Market impact – or the tendency for large trades to push prices the wrong way – has been the bane of many a buy-side quant’s existence for decades.
Solutions range from simple price limits to complex stochastic models, but the common aim is to make quick decisions on how and when to execute based on potentially vast datasets – meaning the quality of a trading strategy may end up depending on how much computational firepower is available.
For some quants, the growing buzz around machine learning offered a great opportunity to test a new technology on an old problem.
One of the first to try their hand was Gordon Ritter, an adjunct professor at New York University and a former senior portfolio manager at systematic hedge fund GSA Capital in New York.
In his recent paper, Machine learning for trading, Ritter applies a technique known as reinforcement learning to generate trading strategies in a way that minimises market impact.
Fellow quants see it as an important step in a promising new field of research.“It provides key insight into how to use reinforcement learning to solve this general class of trading problems,” says Petter Kolm, a clinical professor of mathematics at the Courant Institute of Mathematical Science at New York University (NYU). “These are complex problems to solve with classical approaches, and reinforcement learning provides a computational and accurate alternative.”
Two of the biggest obstacles to optimal execution of a trade are the computational burden involved in most solutions, and a heavy dependence on model assumptions.
We spend a lot of time making sure our backtest actually matches our live profit and loss when we run it on the same dayGordon Ritter, New York University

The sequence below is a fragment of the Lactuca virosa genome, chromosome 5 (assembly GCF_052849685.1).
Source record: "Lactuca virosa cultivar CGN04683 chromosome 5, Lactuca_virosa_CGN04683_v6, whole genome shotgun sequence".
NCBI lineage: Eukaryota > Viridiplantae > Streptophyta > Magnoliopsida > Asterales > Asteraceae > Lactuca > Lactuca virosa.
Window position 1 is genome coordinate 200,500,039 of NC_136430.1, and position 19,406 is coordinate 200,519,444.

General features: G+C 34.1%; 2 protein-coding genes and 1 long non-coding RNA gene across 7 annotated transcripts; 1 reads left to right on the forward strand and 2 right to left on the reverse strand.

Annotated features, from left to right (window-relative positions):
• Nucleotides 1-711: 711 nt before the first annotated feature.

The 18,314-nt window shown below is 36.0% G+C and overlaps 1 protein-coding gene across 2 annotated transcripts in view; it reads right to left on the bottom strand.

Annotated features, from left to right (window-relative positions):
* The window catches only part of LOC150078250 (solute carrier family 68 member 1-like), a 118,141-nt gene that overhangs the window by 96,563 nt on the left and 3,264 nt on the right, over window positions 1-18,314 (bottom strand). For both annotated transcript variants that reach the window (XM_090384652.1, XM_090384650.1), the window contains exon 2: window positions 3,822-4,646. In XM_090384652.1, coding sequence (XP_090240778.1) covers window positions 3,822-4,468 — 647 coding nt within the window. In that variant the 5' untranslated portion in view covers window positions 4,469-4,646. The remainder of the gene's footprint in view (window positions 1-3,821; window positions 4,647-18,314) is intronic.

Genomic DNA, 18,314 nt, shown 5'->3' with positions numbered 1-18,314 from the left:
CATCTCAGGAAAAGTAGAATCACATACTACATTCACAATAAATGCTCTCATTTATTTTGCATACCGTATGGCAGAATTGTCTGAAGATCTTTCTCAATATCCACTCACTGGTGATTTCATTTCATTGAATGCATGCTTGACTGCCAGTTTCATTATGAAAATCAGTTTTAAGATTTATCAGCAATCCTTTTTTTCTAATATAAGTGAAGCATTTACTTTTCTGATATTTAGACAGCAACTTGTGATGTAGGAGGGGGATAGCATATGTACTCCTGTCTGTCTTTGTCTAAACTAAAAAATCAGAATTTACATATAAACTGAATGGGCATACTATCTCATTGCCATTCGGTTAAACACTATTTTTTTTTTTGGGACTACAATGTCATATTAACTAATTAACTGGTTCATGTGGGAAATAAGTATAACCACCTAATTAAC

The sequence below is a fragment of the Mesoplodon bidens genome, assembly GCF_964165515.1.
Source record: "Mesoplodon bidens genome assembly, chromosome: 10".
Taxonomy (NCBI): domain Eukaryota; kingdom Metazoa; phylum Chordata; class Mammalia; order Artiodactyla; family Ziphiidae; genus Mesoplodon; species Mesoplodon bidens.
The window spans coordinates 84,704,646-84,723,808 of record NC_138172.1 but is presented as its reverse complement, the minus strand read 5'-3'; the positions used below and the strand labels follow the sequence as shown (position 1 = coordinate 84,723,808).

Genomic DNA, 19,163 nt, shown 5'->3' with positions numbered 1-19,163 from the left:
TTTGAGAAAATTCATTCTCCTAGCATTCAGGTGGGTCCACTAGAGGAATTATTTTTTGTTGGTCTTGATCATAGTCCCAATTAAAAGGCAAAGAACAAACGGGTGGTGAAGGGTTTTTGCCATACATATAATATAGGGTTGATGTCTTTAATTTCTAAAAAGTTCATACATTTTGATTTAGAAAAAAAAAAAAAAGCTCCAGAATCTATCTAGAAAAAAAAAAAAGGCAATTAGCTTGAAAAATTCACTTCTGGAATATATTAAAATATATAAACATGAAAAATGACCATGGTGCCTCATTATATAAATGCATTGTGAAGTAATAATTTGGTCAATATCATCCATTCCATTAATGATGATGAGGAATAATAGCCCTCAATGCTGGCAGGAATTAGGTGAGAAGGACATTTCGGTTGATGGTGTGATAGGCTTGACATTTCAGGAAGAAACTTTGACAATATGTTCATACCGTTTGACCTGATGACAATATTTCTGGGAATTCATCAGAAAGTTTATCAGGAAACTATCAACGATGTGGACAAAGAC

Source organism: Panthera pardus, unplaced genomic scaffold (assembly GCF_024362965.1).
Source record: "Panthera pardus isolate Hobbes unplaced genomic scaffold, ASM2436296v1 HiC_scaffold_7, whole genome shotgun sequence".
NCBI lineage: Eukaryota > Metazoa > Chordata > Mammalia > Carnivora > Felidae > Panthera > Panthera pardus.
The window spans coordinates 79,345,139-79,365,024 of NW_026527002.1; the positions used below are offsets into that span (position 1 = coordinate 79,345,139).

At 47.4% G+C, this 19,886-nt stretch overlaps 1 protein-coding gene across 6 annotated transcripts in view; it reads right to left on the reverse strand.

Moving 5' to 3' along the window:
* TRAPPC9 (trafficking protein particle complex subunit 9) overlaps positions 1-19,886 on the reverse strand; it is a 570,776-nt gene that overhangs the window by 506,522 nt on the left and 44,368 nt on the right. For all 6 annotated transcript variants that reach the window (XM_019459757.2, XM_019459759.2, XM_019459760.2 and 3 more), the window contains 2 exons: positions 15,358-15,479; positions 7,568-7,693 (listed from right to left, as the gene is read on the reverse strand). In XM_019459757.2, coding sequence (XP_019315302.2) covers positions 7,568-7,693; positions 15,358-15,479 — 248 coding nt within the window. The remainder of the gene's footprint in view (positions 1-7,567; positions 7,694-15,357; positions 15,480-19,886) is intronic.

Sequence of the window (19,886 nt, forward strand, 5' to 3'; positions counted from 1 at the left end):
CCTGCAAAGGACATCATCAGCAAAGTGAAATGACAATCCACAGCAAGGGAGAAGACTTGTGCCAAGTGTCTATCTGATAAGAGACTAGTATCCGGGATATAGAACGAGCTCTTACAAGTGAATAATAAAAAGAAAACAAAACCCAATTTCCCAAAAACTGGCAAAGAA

Ritter’s paper eliminates models altogether, instead training a computer to trawl through large datasets, simulate market impact, and work out how to build an optimal trading strategy. The technique can be run in real time, allowing it to be applied to live trading very quickly.The benefit is potentially massive, as market impact can make or break a trading strategy, says Ritter – particularly for strategies that involve regular buying and selling, in an attempt to capture relatively small premia.
“I know one’s own market impact can kill a quantitative trading strategy, if you’re not careful,” says Ritter.
Some quants estimate as much as two-thirds of the gain on trades can be lost to these costs.
When a large trade is executed, there might not be enough liquidity at a given price, so the trade would need to be broken up into chunks, or execution delayed over time. But smaller orders can also move prices against a trader – and waiting for minutes, hours or days to complete a trade may see an opportunity slip by. The problem – often known as ‘trader’s dilemma’ – can be managed with so-called optimal execution algorithms that decide how to schedule trades so any impact is minimised.